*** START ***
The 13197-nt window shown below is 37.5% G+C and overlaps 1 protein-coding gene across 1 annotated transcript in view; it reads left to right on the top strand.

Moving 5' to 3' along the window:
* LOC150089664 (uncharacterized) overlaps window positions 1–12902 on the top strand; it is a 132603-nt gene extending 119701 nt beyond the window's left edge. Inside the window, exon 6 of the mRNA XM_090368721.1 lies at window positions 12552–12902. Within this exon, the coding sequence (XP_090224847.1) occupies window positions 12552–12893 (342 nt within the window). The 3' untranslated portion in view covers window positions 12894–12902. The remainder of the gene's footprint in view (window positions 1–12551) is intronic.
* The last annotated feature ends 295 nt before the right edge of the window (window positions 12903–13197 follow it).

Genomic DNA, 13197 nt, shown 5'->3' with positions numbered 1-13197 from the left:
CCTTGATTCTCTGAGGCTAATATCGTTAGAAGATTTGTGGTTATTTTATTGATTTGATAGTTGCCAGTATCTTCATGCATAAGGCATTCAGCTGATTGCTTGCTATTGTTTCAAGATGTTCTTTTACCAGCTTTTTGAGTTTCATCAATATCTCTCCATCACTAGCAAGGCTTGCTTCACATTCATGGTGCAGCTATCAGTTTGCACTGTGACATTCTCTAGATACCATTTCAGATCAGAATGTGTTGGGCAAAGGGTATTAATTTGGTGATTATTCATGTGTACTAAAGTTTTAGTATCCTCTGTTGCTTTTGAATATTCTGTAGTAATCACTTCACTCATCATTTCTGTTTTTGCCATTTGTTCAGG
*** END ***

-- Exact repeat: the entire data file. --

The 13197-nt window shown below is 37.5% G+C and overlaps 1 protein-coding gene across 1 annotated transcript in view; it reads left to right on the top strand.

Moving 5' to 3' along the window:
* LOC150089664 (uncharacterized) overlaps window positions 1–12902 on the top strand; it is a 132603-nt gene extending 119701 nt beyond the window's left edge. Inside the window, exon 6 of the mRNA XM_090368721.1 lies at window positions 12552–12902. Within this exon, the coding sequence (XP_090224847.1) occupies window positions 12552–12893 (342 nt within the window). The 3' untranslated portion in view covers window positions 12894–12902. The remainder of the gene's footprint in view (window positions 1–12551) is intronic.
* The last annotated feature ends 295 nt before the right edge of the window (window positions 12903–13197 follow it).

Genomic DNA, 13197 nt, shown 5'->3' with positions numbered 1-13197 from the left:
CCTTGATTCTCTGAGGCTAATATCGTTAGAAGATTTGTGGTTATTTTATTGATTTGATAGTTGCCAGTATCTTCATGCATAAGGCATTCAGCTGATTGCTTGCTATTGTTTCAAGATGTTCTTTTACCAGCTTTTTGAGTTTCATCAATATCTCTCCATCACTAGCAAGGCTTGCTTCACATTCATGGTGCAGCTATCAGTTTGCACTGTGACATTCTCTAGATACCATTTCAGATCAGAATGTGTTGGGCAAAGGGTATTAATTTGGTGATTATTCATGTGTACTAAAGTTTTAGTATCCTCTGTTGCTTTTGAATATTCTGTAGTAATCACTTCACTCATCATTTCTGTTTTTGCCATTTGTTCAGG